OSDC day 2 kicked off with Rasmus Lerdorf talking about security problems on the web. Highlights so far are:
In summary, his argument is that, because Robert Manne couldn’t name ten people out of the 100,000 in the Stolen Generations, the Stolen Generations must be a myth. And because of that myth, Aboriginal people don’t trust the government to take their children away, even when it’s obviously the right thing to do.
Great argument, except that the Stolen Generations are real. Many, many children were really, in actual life, taken from their families for no reason apart from a smug, racist belief that it would be better to raise them in White culture.
It got my blood boiling. I wrote a Letter To The Editor:
I was stunned to read Andrew Bolt deny the tragedy of the Stolen Generations. If Aboriginal communities have lost respect for their government, it is because of actual mistreatment suffered by older relatives and friends, not because a bunch of latte-sipping, academic, city dwellers told them a reconstructed history.
As Andrew Bolt points out, lack of respect for the government is hindering the intervention. Regaining that respect will be a long process, but it must start with acknowledging past wrongs and apologising for them. Saying “sorry” is the first step toward helping these little children.
The sooner people like Andrew Bolt start to ground their rants in reality, the better off we’ll all be.
And while I’m at it, I’d just like to point to an interview with Alexander Downer in which he describes the Northern Territory intervention in terms that the uncharitable might take to mean that it was just grubby vote-grabbing.
There seems to be problems around communicating with customers. Both explicit and implicit communication needs to be clear.
BYAG means “Because You’re A Geek”. Consumers are your bread and butter, not the geeks.
Great talk. Valuable content that can be applied to online apps too.
Tom Adams’ Better testing through Behaviour on the topic of Behaviour Driven Development. BDD is an offshoot of “Test Driven Development” and Domain Driven Development. The central idea is that you first specify the behaviour that you’d like your code to have, in the form of tests, and then implement that specification.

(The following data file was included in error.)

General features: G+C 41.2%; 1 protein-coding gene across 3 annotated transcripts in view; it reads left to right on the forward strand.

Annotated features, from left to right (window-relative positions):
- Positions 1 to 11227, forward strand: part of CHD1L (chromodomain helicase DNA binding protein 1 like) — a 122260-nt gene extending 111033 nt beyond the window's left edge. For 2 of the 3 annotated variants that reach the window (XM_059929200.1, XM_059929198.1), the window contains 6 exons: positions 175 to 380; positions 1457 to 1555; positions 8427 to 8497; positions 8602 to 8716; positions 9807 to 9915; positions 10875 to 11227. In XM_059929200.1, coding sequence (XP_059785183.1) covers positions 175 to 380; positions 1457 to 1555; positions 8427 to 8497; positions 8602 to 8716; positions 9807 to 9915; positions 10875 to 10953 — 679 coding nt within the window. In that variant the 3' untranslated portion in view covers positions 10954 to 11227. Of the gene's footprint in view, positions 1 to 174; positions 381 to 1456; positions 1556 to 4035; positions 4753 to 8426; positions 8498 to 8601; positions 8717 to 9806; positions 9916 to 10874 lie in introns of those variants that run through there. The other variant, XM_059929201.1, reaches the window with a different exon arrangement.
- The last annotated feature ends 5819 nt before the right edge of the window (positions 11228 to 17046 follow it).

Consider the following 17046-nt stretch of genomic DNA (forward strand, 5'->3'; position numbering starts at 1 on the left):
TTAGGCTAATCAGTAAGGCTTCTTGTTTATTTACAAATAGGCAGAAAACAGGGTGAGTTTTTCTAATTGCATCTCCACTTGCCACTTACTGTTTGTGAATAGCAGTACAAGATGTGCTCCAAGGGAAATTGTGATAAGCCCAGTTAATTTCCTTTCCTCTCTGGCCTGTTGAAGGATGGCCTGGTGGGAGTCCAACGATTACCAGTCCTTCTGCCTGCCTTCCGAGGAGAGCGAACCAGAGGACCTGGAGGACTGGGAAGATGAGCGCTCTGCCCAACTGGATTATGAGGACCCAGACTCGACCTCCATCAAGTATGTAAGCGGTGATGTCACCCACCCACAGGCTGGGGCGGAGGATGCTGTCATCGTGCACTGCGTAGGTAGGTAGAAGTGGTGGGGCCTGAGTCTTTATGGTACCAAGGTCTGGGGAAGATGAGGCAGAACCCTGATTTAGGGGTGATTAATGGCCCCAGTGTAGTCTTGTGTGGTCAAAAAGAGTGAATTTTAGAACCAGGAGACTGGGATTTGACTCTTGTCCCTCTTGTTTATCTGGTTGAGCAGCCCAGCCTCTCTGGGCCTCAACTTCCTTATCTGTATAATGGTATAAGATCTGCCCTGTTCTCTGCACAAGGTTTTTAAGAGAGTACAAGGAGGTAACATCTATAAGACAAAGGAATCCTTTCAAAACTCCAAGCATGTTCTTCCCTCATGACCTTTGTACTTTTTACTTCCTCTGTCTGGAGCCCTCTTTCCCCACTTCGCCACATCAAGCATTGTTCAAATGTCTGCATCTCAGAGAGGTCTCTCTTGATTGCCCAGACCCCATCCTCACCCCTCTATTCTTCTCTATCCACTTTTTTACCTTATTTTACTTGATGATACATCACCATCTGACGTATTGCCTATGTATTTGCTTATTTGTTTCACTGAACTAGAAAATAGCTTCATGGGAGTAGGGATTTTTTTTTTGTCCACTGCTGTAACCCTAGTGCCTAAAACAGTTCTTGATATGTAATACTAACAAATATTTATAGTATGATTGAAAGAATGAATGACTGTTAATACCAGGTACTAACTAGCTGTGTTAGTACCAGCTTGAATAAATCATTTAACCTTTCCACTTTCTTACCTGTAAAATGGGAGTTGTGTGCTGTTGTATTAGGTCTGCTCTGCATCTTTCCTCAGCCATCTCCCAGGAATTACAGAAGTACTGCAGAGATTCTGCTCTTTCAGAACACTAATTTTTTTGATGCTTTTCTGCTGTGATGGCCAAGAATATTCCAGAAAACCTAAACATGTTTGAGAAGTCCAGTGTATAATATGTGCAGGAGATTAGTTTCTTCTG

Tom presented a bunch of examples from his Instinct Java test framework. Instinct differentiates itself from JUnit by paying a lot of attention to producing readable test cases – readable in the sense that you can make sense of it in English. Because of this, the test cases end up more like specifications. In the example on the Instinct website, he has a class named “AnEmptyStack” that tests the behaviour of empty stacks. This class has a method named “mustBeEmpty” that tests that the stack’s isEmpty() method returns true. You would read this as, “An empty stack must be empty”.
In comparing to TDD and JUnit some of the points (I think I heard) Tom made were:
I think I’d like to try Instinct on one of my home projects, then perhaps use it in the office.
The conference opened with a nice little speech by Scott Penrose, chair of last year’s OSDC committee, passing the baton to Arjen Lentz and the new committee.
Then it was straight into a keynote, Rusty Russell explaining what it is that he likes about C, that it is close to the machine. By way of enticing the PHP, Perl and Python programmers in the audience, he also demonstrated that C can do shell scripts too, by way of the Tiny C Compiler, tcc. I found the talk an interesting insight into hard-core C development.
Right now I’m listening to Ian Clatworthy of Canonical explaining why I might want to use a distributed VCS. I can see that there might be advantages, and I can see how it better fits the open source development model. I’m not sure there would be overwhelming benefits in the environments where I do most of my work. He’s saying that he sees a market for only three big distributed VCS systems – Bazaar, Mercurial and git – but that they all have “maturity” issues at the moment, and don’t yet have the kind of tool support many developers expect. Oh, and Bazaar is just a few weeks away from a 1.0 launch.